People with special needs strut their stuff at inclusive fashion show

Timothy Lee (in green floral top), who has Down syndrome, walks the runway at the Fashion for a Social Cause show.
Timothy Lee (in green floral top), who has Down syndrome, walks the runway at the Fashion for a Social Cause show.ST PHOTO: NG SOR LUAN
Natasha Steinbeck, 23, who has development delay, with other models at the Singapore Fashion Runway at Scape.
Natasha Steinbeck, 23, who has development delay, with other models at the Singapore Fashion Runway at Scape.ST PHOTO: NG SOR LUAN
MP Baey Yam Keng, the guest-of-honour  at the Singapore Fashion Runway, also walked the runway.
MP Baey Yam Keng, the guest-of-honour at the Singapore Fashion Runway, also walked the runway.ST PHOTO: NG SOR LUAN

SINGAPORE - Aniq Hazim, a student at Pathlight School, loves to draw and perform for others as a member of the school choir.

On Saturday (Aug 12), the 11-year-old, who has autism, strutted down the runway with about 50 other models at a fashion show at *Scape.

Fashion For a Social Cause showcased clothes and accessories by 18 local designers in front of an audience of 500 and is the third edition of an inclusive fashion show organised by social initiative Singapore Fashion Runway (SFR) and *Scape.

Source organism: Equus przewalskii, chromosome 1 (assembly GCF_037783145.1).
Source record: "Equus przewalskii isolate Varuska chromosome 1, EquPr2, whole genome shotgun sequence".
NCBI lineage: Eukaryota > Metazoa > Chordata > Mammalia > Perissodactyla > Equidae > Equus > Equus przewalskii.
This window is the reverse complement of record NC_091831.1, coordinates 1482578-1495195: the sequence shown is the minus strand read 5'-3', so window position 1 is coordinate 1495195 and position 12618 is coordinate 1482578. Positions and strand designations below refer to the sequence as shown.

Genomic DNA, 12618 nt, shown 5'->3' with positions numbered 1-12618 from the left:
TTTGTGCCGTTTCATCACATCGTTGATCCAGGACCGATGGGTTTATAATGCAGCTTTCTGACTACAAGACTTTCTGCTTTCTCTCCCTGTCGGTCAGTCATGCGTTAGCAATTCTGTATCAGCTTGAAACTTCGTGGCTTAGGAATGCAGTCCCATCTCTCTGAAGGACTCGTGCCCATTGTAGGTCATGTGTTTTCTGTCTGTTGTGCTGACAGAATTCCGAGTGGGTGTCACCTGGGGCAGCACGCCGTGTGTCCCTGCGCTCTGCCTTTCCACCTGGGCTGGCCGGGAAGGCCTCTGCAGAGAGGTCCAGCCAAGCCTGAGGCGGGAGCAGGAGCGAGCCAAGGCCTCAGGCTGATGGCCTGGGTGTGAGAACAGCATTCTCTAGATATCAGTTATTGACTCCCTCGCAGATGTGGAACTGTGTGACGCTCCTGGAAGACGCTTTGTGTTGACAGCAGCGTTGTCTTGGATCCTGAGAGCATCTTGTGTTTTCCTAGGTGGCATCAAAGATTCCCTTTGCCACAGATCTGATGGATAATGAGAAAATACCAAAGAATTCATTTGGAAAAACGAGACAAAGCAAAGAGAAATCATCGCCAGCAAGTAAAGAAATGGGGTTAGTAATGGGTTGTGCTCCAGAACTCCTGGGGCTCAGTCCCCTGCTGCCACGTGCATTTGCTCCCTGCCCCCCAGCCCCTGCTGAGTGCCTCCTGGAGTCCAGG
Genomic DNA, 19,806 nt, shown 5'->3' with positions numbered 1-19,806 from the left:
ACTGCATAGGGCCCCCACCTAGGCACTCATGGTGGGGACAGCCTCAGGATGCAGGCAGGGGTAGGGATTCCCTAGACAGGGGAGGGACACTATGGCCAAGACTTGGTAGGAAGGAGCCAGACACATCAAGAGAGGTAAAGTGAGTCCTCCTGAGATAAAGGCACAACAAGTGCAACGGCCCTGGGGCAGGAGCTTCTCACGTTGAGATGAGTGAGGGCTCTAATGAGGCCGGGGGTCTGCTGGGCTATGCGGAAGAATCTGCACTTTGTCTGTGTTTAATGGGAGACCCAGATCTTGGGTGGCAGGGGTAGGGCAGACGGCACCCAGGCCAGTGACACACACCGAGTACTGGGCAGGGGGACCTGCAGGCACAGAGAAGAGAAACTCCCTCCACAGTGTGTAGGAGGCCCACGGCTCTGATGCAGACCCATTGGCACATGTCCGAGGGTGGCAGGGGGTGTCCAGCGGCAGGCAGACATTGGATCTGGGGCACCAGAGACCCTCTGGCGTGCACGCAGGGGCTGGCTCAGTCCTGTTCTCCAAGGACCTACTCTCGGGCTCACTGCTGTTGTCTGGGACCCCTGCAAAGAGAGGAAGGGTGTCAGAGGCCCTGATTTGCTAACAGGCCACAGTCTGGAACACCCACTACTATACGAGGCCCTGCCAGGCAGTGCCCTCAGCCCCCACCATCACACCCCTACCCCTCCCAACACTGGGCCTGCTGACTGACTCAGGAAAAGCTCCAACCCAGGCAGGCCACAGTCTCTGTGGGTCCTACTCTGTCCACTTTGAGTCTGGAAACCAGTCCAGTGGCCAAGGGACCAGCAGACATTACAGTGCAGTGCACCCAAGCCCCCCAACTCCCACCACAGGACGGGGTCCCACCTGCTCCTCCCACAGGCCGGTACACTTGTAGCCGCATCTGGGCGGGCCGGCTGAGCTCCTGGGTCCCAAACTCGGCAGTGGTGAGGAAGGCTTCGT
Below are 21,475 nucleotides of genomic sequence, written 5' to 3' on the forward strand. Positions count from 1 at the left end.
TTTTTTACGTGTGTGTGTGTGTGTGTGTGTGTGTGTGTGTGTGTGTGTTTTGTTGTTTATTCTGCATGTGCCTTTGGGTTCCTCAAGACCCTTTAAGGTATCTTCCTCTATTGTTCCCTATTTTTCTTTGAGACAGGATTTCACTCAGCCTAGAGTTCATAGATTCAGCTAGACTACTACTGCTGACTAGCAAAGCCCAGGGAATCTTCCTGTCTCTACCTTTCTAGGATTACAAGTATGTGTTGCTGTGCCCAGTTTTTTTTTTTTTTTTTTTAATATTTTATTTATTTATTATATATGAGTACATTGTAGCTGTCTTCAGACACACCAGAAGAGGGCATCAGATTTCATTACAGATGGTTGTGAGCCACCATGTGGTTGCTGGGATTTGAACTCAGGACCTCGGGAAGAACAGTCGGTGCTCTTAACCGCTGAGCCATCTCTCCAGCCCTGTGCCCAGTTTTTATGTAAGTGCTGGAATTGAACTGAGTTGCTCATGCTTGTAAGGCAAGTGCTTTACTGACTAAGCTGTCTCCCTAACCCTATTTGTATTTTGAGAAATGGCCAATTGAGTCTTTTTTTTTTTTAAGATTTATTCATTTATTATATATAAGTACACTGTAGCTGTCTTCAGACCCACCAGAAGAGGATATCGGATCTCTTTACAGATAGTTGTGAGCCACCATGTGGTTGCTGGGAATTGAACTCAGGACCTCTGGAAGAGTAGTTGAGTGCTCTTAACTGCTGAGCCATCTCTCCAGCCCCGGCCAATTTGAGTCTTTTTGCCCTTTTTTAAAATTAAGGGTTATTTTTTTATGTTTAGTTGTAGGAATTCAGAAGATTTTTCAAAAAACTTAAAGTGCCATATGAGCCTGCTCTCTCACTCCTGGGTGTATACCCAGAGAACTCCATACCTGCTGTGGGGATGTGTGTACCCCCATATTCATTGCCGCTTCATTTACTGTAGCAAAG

"Taking part in such a large-scale event has boosted his confidence and self-esteem," said Aniq's mother, 35-year-old Siti Zuraily Zainal, who runs an online business selling health and beauty products. "In the school choir, the audience was mostly just people we know, but now he knows he is capable of doing so much more."

Ms Eileen Yap, 42, founder of local fashion label Noel Caleb, said that she started SFR in 2015 to promote inclusion in the industry, and also extend its social impact.

"Fashion is always seen as (an industry where you need to be) very perfect...but in the real world, humans are not perfect. We drew inspiration from people who face different challenges but yet are able to live their lives with a smile," she added.

The models included 30 people who are chronically ill or who have disabilities or special needs. Parliamentary Secretary for Culture, Community and Youth Baey Yam Keng, the show's guest of honour, also took part in the show, where selected items from the show went on sale.

Funds raised from the event will go towards Fashion For a Social Cause, a programme by SFR to empower marginalised people through fashion and design.

The fashion show also aims to be a talent discovery and mentoring platform.

Organisers had discovered that breast cancer survivor Lily Chan, 54, who took part in a fashion show last year, has an aptitude for sewing. She led a team of about 20 seamstresses, also fellow cancer survivors, in assembling the outfits on show on Saturday. "When I saw a piece of clothing that I had sewn on display for the first time, I felt so proud," said Ms Chan.

SFR will organise another fashion show in November. A Give.asia campaign has also been set up, where close to $2,000 has been raised for programmes under Fashion For a Social Cause.